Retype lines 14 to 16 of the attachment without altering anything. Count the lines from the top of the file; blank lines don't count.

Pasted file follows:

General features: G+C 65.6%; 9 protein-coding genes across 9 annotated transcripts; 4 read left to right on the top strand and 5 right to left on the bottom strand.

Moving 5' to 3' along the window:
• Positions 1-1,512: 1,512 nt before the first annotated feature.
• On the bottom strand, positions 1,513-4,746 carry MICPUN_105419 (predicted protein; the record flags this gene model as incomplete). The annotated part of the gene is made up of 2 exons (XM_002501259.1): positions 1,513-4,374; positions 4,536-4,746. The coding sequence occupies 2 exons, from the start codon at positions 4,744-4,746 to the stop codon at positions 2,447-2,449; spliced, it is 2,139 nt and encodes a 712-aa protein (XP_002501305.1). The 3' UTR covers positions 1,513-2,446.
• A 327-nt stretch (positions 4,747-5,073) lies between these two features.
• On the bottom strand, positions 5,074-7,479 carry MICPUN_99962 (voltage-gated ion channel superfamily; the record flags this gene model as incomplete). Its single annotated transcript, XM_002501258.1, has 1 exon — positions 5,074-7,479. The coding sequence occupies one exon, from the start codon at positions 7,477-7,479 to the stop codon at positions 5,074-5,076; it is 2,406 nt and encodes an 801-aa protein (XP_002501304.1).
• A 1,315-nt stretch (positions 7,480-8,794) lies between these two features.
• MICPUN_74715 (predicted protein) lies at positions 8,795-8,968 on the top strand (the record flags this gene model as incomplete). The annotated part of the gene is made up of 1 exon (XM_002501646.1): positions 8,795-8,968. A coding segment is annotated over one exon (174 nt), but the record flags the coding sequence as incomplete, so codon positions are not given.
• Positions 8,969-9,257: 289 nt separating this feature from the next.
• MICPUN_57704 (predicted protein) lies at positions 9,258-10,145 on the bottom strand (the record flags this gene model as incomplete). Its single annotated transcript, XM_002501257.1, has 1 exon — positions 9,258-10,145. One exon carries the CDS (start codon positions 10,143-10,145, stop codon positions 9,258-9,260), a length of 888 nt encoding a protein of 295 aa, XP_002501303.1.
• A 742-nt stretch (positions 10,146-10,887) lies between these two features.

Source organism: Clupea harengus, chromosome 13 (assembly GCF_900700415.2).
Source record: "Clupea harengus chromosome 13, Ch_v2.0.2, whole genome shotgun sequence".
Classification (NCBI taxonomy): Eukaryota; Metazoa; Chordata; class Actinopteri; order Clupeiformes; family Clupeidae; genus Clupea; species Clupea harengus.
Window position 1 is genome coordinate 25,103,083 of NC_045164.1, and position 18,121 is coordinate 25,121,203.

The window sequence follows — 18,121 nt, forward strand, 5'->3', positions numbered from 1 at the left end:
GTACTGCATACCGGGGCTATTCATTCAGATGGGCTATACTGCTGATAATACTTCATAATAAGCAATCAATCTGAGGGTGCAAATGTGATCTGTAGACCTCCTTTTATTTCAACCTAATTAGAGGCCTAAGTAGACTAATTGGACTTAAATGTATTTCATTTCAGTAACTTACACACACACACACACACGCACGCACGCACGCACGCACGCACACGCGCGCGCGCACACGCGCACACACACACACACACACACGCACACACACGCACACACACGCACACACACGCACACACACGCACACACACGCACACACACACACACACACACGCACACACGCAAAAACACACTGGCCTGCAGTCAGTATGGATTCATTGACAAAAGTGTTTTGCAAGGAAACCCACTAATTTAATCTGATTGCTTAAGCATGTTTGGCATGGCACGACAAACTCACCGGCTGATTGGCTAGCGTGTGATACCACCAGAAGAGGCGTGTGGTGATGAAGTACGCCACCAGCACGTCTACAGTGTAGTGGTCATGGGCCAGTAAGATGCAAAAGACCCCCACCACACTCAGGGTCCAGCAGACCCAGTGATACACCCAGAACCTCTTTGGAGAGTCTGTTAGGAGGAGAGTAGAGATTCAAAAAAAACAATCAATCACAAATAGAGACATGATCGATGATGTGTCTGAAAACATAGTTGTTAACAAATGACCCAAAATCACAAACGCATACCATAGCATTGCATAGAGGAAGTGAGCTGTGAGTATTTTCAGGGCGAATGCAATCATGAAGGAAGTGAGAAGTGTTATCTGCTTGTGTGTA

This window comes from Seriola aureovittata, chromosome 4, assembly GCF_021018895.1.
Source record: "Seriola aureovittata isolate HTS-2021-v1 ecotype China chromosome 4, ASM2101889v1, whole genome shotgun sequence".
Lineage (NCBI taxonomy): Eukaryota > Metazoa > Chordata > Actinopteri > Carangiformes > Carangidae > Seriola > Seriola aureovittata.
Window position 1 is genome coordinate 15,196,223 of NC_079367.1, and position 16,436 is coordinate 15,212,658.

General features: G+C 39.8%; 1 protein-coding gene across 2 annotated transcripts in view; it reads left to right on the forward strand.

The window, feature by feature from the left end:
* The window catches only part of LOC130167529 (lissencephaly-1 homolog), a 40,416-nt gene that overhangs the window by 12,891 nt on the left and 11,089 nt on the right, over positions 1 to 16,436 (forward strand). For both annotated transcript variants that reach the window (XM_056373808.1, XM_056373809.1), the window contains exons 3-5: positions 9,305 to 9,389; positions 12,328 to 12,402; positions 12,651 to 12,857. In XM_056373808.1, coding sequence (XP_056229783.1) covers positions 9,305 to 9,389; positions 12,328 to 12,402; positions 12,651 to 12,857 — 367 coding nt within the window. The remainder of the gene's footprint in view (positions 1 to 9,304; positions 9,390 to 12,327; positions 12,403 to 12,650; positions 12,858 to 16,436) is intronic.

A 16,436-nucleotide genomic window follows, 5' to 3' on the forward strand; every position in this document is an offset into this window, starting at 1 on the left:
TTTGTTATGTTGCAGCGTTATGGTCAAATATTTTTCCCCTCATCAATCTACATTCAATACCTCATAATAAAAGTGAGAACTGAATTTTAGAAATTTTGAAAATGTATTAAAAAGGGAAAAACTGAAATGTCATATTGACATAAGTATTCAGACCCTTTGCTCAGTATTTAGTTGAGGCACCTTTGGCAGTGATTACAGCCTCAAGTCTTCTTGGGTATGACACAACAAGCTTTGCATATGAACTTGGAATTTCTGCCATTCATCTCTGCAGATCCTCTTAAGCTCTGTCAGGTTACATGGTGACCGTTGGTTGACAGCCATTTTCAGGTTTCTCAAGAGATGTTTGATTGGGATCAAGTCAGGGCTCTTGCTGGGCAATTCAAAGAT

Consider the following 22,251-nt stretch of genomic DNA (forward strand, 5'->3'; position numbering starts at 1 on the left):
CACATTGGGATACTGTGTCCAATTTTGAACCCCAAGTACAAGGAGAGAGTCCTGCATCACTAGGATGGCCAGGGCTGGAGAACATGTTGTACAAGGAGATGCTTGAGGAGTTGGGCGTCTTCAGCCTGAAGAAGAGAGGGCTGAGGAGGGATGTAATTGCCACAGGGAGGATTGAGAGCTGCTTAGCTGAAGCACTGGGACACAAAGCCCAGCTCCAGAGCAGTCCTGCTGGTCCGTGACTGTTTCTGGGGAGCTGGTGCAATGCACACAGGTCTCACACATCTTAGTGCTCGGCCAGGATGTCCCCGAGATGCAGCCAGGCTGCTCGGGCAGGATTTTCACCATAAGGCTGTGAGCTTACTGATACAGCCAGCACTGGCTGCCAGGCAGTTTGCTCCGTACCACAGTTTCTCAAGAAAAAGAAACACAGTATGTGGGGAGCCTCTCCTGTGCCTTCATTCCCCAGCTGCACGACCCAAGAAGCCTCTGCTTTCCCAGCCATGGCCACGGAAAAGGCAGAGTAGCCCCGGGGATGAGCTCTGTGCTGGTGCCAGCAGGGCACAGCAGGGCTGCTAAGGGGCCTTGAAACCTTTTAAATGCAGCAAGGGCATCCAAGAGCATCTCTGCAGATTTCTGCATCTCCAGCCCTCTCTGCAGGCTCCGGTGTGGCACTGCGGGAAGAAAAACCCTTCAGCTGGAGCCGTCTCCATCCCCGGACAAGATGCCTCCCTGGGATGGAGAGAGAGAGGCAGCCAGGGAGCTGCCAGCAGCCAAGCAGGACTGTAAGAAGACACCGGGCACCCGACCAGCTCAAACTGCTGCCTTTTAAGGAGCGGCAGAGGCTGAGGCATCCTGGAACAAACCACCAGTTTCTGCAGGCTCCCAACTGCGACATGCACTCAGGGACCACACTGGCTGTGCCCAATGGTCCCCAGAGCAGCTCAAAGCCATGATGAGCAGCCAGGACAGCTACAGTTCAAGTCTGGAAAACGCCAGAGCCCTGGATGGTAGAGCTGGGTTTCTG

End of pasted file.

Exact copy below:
Classification (NCBI taxonomy): Eukaryota; Metazoa; Chordata; class Actinopteri; order Clupeiformes; family Clupeidae; genus Clupea; species Clupea harengus.
Window position 1 is genome coordinate 25,103,083 of NC_045164.1, and position 18,121 is coordinate 25,121,203.

The window sequence follows — 18,121 nt, forward strand, 5'->3', positions numbered from 1 at the left end: